What are histones and chromatin? Describe DNA packing in a nucleosome.
Eukaryotic chromosomes have linear DNA molecules associated with a large amount
of protein. Chromatin is a complex of DNA and protein and is found in the nucleus of eu-
karyotic cells. Chromatin causes condensation and organization of DNA
The protein:DNA mass ratio is 2:1 and the histone:DNA mass ratio is 1:1. Chromatin in-
cludes several levels of condensation including 10 nm fibres with nucleosomes (bead
on a string-like configuration) which offer 7x compaction. The nucleosomes are repeat
units of chromatin. This is the primary structural unit and is controlled by histones. His-
tones are the units that DNA winds around to the form the "beads".
Has a 3-helix core domain and forms a handshake like arrangement. The tails are N-ter-
minal or C-terminal that protrude from the nucleosome through minor groove channels.
They are in the ideal location for covalent modifications. It is an octamer made of up H3-
H4 tetramer and 2 H2A-H2B dimers.
Formation of the 30 nm fibers which offer 40X compaction provide the second level of
compaction. This is achieved through histone tail-mediated nucleosome-nucleosome in-
Tertiary structures are formed by tail-mediated association of individual fibres.
What positions nucleosomes and what are the functions of chromatin remod-
Nucleosomes are positioned by transcription factors, general transcriptional machinery
and chromatin remodelling ATPases. The chromatin remodelling ATPases have several
functions: transcription, repression, DNA methylation, exchange, repair and recombina-
tion. They bind nucleosomes, are DNA-dependant ATPases, recognize histone modifi-
cations, can be regulated and interact with other proteins.
What are proteosomes and what is their importance in ubiquination?
Proteosomes are giant protein complexes that bind protein molecules and degrade
them. The protein to be degraded is ubiquitinated and sent to the proteosome with this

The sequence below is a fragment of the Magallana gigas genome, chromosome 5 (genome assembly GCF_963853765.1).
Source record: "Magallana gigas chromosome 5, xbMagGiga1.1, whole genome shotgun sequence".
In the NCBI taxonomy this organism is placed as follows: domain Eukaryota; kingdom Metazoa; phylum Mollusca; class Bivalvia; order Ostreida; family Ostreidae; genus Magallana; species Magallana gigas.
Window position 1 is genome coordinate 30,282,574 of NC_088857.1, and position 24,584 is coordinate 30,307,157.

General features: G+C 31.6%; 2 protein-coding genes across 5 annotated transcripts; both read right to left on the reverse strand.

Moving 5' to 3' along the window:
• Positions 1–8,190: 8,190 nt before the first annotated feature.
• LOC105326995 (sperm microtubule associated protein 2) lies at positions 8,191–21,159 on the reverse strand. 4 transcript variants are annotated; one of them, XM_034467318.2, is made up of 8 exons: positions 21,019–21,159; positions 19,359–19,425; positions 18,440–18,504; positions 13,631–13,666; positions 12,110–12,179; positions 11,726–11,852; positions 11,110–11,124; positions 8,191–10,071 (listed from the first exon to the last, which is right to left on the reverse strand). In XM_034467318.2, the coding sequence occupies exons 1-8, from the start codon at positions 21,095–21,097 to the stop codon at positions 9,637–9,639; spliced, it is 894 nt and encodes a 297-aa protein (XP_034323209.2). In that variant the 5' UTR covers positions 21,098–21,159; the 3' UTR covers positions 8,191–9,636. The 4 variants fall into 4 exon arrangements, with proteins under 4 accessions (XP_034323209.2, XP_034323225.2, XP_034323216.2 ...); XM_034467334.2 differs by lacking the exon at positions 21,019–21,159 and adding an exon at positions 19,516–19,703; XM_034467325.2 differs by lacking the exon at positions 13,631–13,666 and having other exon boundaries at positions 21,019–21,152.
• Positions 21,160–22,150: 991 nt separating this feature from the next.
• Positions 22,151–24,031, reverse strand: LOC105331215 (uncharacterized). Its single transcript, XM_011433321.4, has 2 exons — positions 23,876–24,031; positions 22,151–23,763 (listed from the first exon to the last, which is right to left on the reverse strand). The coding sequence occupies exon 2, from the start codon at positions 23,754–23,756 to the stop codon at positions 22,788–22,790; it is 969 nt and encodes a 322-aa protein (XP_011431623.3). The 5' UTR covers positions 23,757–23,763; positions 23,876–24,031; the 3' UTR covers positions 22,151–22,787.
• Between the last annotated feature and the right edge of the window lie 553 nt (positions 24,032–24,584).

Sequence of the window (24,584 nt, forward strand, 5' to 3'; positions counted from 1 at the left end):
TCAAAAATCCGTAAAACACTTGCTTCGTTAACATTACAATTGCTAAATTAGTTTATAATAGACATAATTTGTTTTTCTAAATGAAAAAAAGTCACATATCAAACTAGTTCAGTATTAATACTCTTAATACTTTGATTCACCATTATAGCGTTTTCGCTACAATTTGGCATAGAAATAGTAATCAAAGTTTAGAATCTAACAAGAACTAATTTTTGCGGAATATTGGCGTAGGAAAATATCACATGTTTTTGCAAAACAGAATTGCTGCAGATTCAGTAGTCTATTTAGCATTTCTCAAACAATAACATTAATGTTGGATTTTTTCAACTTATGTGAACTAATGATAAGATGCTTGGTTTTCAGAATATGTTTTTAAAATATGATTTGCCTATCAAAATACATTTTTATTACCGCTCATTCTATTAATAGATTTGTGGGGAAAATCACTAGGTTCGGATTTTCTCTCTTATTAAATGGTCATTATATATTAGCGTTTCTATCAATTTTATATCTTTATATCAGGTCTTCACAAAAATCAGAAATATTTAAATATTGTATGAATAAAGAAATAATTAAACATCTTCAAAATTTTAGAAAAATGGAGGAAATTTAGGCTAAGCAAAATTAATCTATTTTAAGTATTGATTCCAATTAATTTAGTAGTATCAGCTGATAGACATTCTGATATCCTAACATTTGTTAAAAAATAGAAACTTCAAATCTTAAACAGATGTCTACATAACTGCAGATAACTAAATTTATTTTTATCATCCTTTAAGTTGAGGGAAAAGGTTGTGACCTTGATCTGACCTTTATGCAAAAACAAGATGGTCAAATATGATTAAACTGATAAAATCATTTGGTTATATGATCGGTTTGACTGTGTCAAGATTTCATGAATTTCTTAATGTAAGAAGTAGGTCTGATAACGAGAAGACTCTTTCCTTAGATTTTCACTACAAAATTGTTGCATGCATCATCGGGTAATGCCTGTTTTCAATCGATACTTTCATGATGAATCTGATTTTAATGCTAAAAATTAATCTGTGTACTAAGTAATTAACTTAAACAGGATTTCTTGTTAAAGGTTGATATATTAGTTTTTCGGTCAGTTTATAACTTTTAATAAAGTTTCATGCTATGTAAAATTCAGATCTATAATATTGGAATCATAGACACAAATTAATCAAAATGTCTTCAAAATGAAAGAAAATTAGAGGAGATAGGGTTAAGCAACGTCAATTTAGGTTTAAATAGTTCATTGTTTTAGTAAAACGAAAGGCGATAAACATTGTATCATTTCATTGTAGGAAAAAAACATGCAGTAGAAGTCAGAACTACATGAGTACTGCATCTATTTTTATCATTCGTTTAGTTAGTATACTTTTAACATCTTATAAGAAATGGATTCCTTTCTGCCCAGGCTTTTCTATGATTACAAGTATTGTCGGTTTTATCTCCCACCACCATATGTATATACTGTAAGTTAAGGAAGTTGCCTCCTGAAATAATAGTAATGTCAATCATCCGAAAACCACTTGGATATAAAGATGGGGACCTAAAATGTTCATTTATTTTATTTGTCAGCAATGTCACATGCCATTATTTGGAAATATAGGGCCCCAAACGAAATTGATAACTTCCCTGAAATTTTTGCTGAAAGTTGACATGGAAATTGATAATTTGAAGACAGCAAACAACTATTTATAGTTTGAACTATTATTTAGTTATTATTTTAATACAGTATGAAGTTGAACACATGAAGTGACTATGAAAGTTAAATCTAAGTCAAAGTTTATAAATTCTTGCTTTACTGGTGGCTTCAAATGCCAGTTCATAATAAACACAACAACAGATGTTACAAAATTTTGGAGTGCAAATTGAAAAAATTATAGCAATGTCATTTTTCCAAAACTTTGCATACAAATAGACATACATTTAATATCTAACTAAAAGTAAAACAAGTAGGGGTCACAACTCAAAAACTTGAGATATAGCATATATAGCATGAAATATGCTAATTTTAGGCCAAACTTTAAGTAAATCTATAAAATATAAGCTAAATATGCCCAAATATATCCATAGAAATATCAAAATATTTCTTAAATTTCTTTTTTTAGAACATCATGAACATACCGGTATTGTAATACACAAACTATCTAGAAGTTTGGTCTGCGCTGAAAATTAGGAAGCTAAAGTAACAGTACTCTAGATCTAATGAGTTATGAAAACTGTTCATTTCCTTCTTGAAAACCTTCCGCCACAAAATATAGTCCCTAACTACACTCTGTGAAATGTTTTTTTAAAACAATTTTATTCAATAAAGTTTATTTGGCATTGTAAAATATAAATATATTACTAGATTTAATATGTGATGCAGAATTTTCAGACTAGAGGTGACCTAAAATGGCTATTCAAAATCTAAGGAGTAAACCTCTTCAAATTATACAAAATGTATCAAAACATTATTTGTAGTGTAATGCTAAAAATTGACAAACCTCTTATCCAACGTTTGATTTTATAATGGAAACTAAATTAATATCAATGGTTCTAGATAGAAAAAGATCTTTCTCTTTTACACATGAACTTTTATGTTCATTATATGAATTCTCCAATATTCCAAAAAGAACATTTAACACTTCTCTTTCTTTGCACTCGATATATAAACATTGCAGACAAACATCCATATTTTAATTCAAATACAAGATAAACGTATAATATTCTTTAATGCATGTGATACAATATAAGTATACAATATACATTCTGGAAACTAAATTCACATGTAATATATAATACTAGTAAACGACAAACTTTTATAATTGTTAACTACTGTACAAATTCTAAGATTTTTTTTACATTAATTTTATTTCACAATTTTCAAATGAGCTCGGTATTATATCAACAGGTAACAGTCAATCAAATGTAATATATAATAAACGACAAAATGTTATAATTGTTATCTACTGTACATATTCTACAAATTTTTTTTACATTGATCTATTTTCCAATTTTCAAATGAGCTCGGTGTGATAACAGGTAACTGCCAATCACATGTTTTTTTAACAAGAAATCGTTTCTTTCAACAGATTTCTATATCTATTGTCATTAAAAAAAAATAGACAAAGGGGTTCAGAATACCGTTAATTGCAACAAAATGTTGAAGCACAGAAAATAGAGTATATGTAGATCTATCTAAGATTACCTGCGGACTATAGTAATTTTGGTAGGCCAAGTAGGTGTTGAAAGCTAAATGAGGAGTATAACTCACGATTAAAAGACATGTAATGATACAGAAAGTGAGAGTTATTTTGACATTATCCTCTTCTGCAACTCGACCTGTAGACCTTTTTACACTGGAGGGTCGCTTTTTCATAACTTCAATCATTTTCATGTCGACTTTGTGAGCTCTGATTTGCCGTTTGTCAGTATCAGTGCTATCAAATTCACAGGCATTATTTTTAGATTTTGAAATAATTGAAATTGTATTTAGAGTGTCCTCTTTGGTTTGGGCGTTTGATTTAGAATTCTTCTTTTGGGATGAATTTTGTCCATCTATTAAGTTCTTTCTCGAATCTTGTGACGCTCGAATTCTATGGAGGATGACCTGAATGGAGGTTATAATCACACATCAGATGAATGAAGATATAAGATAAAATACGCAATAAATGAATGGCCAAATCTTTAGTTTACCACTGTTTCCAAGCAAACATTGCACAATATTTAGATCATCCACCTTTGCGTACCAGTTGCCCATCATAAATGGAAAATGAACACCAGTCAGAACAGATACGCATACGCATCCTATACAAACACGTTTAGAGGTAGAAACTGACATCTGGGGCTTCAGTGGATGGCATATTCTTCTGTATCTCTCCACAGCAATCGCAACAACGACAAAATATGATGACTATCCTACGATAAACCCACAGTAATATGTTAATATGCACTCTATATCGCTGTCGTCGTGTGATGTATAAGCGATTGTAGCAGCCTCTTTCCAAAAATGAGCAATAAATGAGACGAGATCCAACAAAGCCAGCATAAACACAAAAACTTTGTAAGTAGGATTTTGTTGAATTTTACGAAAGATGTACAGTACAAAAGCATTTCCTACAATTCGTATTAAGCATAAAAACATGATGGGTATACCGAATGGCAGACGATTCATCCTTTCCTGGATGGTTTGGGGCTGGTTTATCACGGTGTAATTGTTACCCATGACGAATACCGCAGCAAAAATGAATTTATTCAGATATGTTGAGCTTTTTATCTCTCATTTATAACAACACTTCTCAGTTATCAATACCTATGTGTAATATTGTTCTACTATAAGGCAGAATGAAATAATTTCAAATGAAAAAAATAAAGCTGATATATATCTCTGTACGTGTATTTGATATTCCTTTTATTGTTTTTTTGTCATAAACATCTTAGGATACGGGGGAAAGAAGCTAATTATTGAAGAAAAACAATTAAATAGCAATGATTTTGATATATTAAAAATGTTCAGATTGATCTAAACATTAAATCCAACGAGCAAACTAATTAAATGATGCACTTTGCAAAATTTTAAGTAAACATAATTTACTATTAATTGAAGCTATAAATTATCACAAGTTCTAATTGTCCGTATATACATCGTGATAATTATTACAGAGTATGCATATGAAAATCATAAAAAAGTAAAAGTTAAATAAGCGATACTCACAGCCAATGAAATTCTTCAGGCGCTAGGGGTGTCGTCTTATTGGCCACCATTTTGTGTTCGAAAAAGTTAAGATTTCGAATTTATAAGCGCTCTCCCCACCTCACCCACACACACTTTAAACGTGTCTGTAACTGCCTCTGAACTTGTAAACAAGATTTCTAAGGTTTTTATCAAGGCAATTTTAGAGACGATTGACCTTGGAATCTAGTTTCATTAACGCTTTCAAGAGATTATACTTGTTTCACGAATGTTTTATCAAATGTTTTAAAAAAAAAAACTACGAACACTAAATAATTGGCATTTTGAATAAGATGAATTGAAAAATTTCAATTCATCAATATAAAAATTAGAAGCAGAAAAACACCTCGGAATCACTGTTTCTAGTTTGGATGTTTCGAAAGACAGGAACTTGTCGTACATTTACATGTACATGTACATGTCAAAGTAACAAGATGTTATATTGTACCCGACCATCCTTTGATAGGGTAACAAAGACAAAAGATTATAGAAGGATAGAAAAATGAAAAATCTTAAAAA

tag to be degraded. The proteosome and the ubiquitin are recycled and the protein ends
up in fragments.
What is RNA interference? Explain roles of siRNA and miRNA mediated interfer-
Inhibition of gene expression by RNA molecules is called RNA interference (RNAi).
RNAi is caused by small interfering RNAs (siRNAs). siRNAs play a role in heterochro-
matin formation and can block large regions of a chromosome. Small RNAs can stop
transcription of a specific gene. MicroRNAs or miRNAs are small single stranded RNA
molecules that bind to mRNA and they can degrade the piece of RNA or stop it's trans-
lation. Give one example each of a positive and negative regulated operon in prokary-
Operon: A cluster of functionally related genes can be under coordinated control by a
single on-off "switch". The regulatory "switch" is a segment of DNA called an operator
usually positioned within the promoter. An operon consists of the entire stretch of DNA
that includes the operator, the promoter and the genes that they control. The operon
can be switched off a protein called a repressor. The repressor prevents gene transcrip-
tion by binding to the operator and blocking RNA polymerase. The repressor is the prod-
uct of a separate regulatory gene. The repressor can sometimes work with a co-repres-
sor. (ex. E. coli can synthesize the amino acid tryptophan, tryptophan binds to repressor
Negatively regulated operon (operons are switched off by the active form of the repres-
sor) : lac operon. It is an inducible operon and contains genes that code for enzymes
used in the hydrolysis and metabolism of lactose. The lac repressor is usually active
and switches the operon off but a